Margaret: And it’s not just here, there are examples just like those two in every region of the country that will or won’t acclimate as well or thrive in the evolving conditions, even though they were “native,” that it’s their traditional range, that they’re not going to be as happy as things shift. It’s complicated. It’s very complicated.

Uli: Certainly. The other thing, which is complicated and concerning and depressing and I would love to get all that out at the beginning of the show-

Margaret: Whee! Let’s be depressed. Yay! Happy New Year! [Laughter.]

Uli: …has to do with pest pressures. You mentioned spongy moth. And so with milder winters and not cold winters, it allows for more of those pest organisms to, overwinter, to survive. In some cases, things like Southern pine beetle might even be able to turn over two generations in a single season. And I was just talking to a good friend, Rodney Eason, who worked in Acadia for many, many years, and mentioned that hemlock woolly adelgid is just beginning to show up there.

Margaret: In Maine.

Uli: In Maine. So the iconic Acadia National Park, it’s just beginning to show up, and largely due to the fact that the winters are getting milder and milder and those organisms are not getting killed off by the minus-10, minus-20 degree periods that used to be the normal.

Margaret: Yes. I keep thinking about snow cover, and how growing up in the Northeastern region that we had persistent snow cover for weeks and weeks and weeks and weeks, if not months. And then that’s gradually changed. And I keep thinking about—this is a complete derailment, sorry, but you know how I am, how my brain works [laughter]—but I keep thinking about the subnivean layer, that sort of little layer between the soil, the ground surface, and the bottom of the snow and all the creatures that, in the winter, utilize that area. And I keep thinking: but it doesn’t exist. Where are they all? What are they doing? Do you know what I mean?

Uli: Yeah, yeah. I love that term, by the way, subnivean. It’s just such a wonderful word. No, but not just where do those organisms exist without snow cover, but you lose the insulating effect of the snow and you get more of that sort of frost-thaw cycle with the soil and more heaving, and it really disrupts that entire winter ecosystem when we don’t have consistent snow period and snow cover.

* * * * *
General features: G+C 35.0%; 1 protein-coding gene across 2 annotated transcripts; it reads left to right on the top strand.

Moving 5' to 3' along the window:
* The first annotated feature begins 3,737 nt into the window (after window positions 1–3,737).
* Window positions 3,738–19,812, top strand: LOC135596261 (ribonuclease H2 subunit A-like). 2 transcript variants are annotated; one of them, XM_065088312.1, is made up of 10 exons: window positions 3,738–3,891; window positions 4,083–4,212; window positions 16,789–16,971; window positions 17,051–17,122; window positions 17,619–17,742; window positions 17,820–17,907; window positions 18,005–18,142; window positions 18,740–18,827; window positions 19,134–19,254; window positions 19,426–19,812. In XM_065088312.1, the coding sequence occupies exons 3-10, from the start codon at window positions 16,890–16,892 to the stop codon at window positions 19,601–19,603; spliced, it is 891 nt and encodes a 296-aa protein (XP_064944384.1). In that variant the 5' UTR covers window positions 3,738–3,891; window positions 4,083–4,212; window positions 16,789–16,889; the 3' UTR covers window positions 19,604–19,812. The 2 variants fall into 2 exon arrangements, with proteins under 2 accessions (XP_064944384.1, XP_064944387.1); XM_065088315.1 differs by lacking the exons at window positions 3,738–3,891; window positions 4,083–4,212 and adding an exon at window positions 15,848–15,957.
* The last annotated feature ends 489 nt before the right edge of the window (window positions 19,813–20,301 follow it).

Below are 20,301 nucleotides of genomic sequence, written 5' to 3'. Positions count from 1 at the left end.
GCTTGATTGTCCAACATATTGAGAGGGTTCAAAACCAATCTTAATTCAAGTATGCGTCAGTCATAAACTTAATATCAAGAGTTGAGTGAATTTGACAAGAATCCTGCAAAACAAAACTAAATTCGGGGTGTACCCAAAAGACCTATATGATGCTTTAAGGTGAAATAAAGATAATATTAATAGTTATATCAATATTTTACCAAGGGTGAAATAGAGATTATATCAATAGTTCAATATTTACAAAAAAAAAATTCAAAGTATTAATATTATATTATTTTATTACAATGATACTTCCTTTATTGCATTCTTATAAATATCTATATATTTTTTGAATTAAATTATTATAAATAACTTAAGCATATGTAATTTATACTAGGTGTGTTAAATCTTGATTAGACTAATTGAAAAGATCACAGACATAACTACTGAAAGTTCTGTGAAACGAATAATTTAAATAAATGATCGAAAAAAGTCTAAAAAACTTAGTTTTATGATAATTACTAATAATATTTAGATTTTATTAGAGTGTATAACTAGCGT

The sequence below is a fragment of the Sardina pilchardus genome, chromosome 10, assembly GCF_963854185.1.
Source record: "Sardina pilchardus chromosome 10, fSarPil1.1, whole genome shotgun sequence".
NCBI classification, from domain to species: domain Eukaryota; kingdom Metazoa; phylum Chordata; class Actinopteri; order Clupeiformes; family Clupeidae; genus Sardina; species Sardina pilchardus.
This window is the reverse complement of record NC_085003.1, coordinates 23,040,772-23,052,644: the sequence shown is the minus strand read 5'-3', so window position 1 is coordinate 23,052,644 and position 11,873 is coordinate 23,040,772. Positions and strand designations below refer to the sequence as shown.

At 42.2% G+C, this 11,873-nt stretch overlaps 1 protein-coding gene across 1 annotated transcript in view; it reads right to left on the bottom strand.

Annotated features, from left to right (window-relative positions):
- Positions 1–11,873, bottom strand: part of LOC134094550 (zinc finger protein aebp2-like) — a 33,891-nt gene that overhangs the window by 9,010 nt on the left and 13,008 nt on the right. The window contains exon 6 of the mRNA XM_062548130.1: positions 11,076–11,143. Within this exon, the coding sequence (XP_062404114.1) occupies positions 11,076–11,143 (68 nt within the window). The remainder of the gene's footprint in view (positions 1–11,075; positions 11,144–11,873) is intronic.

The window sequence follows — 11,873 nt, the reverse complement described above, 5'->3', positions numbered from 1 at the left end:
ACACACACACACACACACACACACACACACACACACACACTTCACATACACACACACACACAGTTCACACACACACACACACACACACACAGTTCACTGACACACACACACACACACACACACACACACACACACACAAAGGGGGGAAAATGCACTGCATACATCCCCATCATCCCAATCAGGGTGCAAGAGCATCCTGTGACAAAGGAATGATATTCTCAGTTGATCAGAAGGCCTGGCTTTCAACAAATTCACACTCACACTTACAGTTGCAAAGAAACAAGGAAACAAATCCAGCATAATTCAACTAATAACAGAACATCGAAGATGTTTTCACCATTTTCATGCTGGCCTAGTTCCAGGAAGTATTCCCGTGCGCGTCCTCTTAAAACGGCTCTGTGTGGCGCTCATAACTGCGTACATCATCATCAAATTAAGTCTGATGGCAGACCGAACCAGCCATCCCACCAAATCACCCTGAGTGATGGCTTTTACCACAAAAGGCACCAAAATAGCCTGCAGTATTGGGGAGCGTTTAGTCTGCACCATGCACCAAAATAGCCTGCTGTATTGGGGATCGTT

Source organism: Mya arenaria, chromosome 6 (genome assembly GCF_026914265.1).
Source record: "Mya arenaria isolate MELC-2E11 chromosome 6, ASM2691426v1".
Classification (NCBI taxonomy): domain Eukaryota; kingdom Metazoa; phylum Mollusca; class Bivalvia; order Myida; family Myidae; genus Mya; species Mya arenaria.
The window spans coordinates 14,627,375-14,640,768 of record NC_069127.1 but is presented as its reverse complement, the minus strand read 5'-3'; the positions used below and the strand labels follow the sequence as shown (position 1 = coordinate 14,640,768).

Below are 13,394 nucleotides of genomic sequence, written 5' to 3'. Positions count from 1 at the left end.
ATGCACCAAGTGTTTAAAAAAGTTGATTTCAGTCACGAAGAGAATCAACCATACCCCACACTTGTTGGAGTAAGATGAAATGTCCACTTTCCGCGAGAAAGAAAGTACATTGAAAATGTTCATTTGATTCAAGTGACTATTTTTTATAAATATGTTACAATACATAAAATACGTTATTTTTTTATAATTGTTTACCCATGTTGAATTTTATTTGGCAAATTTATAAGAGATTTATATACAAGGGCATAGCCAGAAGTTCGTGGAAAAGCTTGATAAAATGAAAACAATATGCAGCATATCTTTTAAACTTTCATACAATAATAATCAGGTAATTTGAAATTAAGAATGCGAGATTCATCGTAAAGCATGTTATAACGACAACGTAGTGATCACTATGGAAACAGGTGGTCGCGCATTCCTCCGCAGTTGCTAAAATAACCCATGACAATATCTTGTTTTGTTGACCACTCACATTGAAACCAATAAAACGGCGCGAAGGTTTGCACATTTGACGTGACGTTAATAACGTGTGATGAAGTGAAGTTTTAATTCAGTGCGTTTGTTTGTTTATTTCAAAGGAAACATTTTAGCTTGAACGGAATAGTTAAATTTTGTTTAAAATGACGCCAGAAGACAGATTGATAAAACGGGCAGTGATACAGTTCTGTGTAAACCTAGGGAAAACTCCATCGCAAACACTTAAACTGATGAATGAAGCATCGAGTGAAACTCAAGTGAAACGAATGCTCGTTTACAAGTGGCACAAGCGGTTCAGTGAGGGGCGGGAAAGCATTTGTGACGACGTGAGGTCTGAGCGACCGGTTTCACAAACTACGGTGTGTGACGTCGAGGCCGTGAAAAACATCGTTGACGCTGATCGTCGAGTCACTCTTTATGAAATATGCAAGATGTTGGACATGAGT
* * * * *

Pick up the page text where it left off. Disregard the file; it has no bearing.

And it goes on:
Margaret: Because it had an insulating… It was an insulator, as you’re saying.

Uli: If folks are interested, there’s a really wonderful researcher named Elizabeth Burakowski, I think out of University of New Hampshire, who studies exactly these winter effects on climate change, and what’s happening with the decreased snow cover. And she’s got some really wonderful research.

Margaret: Oh, great. Good tip. Thank you.

Uli: She’s really wonderful.

Margaret: Well, another topic that was probably on the minds of gardeners throughout the country as they closed out the 2023 garden—and some are still doing that right now—and that will be on our minds again as we all look ahead to starting for 2024, is sort of the ethic of gentler care of the garden, especially at those both ends. The so-called cleanups that used to be so fastidious, like such control and domination over all the plants.

And the call in recent years, with ecology in mind, has been to “leave the leaves” and so on. So there’s more and more awareness of that gentler approach, which speaks to a greater environmental awareness, in general, for gardeners. So looking back and looking ahead, what, at Native Plant Trust, at your properties, have you shifted or did you always “leave the leaves”? Both at the fall and at the spring end, the going-to-sleep and waking-up ends of the garden, what’s the guidance and what do you see that has changed recently, or ahas you’ve had?

Uli: Well, for us, I think because the Garden in the Woods is in the woods, so we have to manage a lot of leaves. And so I think that we tend to let them lay where they fall for the most part, although we do, in the Curtis Woodland, we’ve got fairly extensive plantings of Phlox divaricata [above] and Phlox stolonifera, so creeping and woodland phlox. And we found that leaving the leaf cover over the winter actually, it’s not a detriment to the plants, but they do need to be uncovered a little bit in the springtime. And so that ends up, again, it’s sort of like protection and insulation for them. And believe it or not, there’s enough light that filters through so they still are able to photosynthesize. But then those are areas that we try to lightly rake free a little bit ahead of spring growth.